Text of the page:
Homeopathic vets

Join in these discussions today! Log in or register.
Pages:  1 2 Next
Current: 1 of 2
Thursday 17 July 2008 1.04pm
Does anyone know any homeopathy practising vets in SE London?
Thursday 17 July 2008 1.10pm
It's bad enough people using that sort of clap-trap on themselves by choice. It is wholly unacceptable when they try it on animals that are unable to express a choice. Fortunately the RSPCA is likely to prosecute those who partake in homeopathic remedies for animals as it will constitute neglect.


It "works" by the placebo effect - as there are no active ingredients it cannot work otherwise. It accordingly cannot work on animals. See Wikipedia entry for references to scientific papers debunking this myth.
Thursday 17 July 2008 1.26pm
Whoah, what an aggressive response!!!!!!

Actually the question was are there any homeopathic vets in SE London, NOT do you believe in homeopathy??!!

What a lot of rubbish about RSPCA prosecuting because of neglect!!!

Using homeopathy (which yes, to a lot of people is useless & therefore cannot have side effects) AS WELL AS conventional treatment is hardly neglect?

Anyway, regardless of any personal belief systems or not, maybe we could stick to the question posed and if anyone wants to start a discussion about the effects (or not) of homeopathy or anything else, START A NEW THREAD? Yes?

Peace!
Thursday 17 July 2008 2.22pm
Mapmaker - were you ever an attendee at the Skeptics in the Pub nights that used to be held at the King's Head off Borough High Street? I went to a very entertaining talk there about homeopathy a few years ago. The crowd were mostly cantankerous, socially inept males but it was a great regular event in the area. They've now moved to a bigger venue at Holborn, which I've yet to make it to: http://www.skeptic.org.uk/pub/

I seem to recall that water has a molecular memory of the presence of the homeopathic ingredient, even when said ingredient is diluted to non-existent levels. Skeptics send out bad vibes, which interfere with the efficacy of the remedy at a molecular level, causing water to forget that it's supposed to remember the homeopathic substance.

I think I'd be worried about consulting any vet who believed - or purported to believe - this sort of guff, even if they were offering conventional treatments at the same time.
Thursday 17 July 2008 2.32pm
Beowulf wrote:
The crowd were mostly cantankerous, socially inept males

I didn't realise we had met.


I don't mind people like OP throwing their money away on memorial molecules as an aside to proper treatment. I do mind people who faced with one pot of cash to spend buy the homeopathic snake oil rather than the one that will work. That is animal cruelty - about which I have very strong views.
Thursday 17 July 2008 2.39pm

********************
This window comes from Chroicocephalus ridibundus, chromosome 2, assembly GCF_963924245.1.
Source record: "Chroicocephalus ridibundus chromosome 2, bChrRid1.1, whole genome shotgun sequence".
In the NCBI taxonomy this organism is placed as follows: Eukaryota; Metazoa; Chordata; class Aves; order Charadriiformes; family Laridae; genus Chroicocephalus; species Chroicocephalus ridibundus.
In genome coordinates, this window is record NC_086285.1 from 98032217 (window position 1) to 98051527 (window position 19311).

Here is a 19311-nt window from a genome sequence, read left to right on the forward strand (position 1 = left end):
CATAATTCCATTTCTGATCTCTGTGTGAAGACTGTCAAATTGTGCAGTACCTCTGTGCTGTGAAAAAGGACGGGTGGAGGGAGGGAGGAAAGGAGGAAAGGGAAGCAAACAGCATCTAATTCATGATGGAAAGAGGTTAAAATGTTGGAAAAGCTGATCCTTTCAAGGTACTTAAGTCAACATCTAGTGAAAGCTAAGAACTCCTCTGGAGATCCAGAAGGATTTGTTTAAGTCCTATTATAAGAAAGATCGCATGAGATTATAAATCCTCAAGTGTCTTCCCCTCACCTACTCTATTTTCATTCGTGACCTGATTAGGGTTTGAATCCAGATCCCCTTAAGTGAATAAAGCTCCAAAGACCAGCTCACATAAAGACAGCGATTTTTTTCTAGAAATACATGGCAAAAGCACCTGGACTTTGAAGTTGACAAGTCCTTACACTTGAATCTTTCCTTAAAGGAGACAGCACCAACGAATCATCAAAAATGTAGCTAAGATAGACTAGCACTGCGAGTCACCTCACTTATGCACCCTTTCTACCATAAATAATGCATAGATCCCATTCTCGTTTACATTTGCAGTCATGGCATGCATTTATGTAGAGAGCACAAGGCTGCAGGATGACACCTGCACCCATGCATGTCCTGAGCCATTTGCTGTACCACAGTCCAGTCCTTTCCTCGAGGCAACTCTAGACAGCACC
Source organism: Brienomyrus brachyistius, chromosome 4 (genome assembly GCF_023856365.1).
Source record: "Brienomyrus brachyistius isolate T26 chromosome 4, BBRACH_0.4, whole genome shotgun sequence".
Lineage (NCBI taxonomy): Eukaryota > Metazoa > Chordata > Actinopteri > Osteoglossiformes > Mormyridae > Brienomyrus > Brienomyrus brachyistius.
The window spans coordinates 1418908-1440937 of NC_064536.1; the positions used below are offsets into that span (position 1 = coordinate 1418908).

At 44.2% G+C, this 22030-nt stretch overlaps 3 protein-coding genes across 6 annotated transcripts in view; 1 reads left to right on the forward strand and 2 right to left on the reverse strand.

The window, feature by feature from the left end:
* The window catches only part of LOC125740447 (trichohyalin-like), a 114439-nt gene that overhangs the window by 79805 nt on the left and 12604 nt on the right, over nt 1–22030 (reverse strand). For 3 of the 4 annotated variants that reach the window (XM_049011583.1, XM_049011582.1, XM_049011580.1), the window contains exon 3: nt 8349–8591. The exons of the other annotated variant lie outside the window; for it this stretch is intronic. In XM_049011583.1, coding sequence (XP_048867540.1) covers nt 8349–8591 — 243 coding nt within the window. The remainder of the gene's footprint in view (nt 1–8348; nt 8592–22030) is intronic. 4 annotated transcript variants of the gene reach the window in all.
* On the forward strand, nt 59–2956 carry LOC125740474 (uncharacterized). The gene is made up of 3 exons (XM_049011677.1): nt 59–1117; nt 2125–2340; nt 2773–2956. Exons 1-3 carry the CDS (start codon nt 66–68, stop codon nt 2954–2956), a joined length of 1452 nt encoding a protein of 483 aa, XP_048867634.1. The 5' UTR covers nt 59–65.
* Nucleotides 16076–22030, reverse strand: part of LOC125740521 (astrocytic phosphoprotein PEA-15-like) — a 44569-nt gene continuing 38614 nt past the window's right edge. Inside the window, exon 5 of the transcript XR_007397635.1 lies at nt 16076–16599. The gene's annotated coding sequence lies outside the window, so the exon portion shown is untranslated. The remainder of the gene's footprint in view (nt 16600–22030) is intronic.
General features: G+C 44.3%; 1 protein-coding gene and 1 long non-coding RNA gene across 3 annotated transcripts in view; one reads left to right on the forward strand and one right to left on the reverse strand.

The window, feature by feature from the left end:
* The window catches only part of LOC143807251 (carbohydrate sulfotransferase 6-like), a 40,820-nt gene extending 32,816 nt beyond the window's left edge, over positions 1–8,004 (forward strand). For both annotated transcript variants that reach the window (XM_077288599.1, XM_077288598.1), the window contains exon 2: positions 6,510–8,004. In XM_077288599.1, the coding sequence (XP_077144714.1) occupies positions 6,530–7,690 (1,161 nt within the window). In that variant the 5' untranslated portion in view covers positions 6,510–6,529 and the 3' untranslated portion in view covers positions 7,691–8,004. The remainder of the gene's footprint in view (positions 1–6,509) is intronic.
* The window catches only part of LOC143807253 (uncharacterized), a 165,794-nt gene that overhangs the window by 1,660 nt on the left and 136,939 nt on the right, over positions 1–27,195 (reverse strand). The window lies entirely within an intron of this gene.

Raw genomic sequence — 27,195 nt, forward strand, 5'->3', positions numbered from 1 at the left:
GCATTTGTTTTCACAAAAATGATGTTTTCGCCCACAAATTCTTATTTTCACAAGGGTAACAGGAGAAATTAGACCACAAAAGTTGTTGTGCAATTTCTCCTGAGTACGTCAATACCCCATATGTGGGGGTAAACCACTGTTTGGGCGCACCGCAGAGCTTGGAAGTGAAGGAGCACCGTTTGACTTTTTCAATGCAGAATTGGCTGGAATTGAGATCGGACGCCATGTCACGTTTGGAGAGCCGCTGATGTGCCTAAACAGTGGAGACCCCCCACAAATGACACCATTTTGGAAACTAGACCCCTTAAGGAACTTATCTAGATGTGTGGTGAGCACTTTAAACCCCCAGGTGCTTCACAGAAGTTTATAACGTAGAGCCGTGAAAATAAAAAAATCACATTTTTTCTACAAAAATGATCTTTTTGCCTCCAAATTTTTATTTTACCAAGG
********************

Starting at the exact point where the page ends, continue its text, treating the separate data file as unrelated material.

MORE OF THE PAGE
I agree with The Mapmaker. I hope there aren't any homeopathic vets in SE London, and I hope if there are nobody encourages anyone else to risk their pets' health by using them.

Homeopathy is just a very profitable hoax.

http://quackometer.net/
Thursday 17 July 2008 5.39pm
Mapmaker, I agree 100%. I can think of nothing more irresponsible than subjecting a sick animal to voodoo medicine. It's actually sickening to think that there are idiots out there who would think of doing such things never mind that there are charlatans out there who would prey on the obvious suggestibility of such idiots.
Thursday 17 July 2008 6.01pm
Did you look here? They have a list but say it was last updated in the spring of 2007 and I couldn't see any locally. You can write to them for a fuller list.

You can also phone the British Homeopathic Association on 0870 444 3950 to find your nearest homeopathic vet.
Zoe
Thursday 17 July 2008 8.43pm
While it's not in SE London, you might want to consider seeing this person, he does a clinic in Bayswater once a week.

http://www.naturalmedicinecentre.co.uk/

I got some very sensible advice from him for my dog's arthritis.

It's important that you see someone who is actually a vet, who offers alternative treatments. I suspect homeopathy is a load of rubbish, but it's clear that some alternative treaments do work, so as long as you see someone who is a qualified vet, I always think it's best to keep an open mind, and you aren't doing any harm to try it.
Thursday 17 July 2008 10.13pm
If alternative treatment actually worked it'd just be called treatment.

The word "alternative" before medicine, therapy or treatment should ring the same alarm bells as it would if it preceded plumber, train-driver or baby sitter.
Pages:  1 2 Next
Current: 1 of 2

To post a message, please log in or register..

Keep up with SE1 news

We have three email newsletters for you to choose from:

Proud to belong to

Independent Community News Network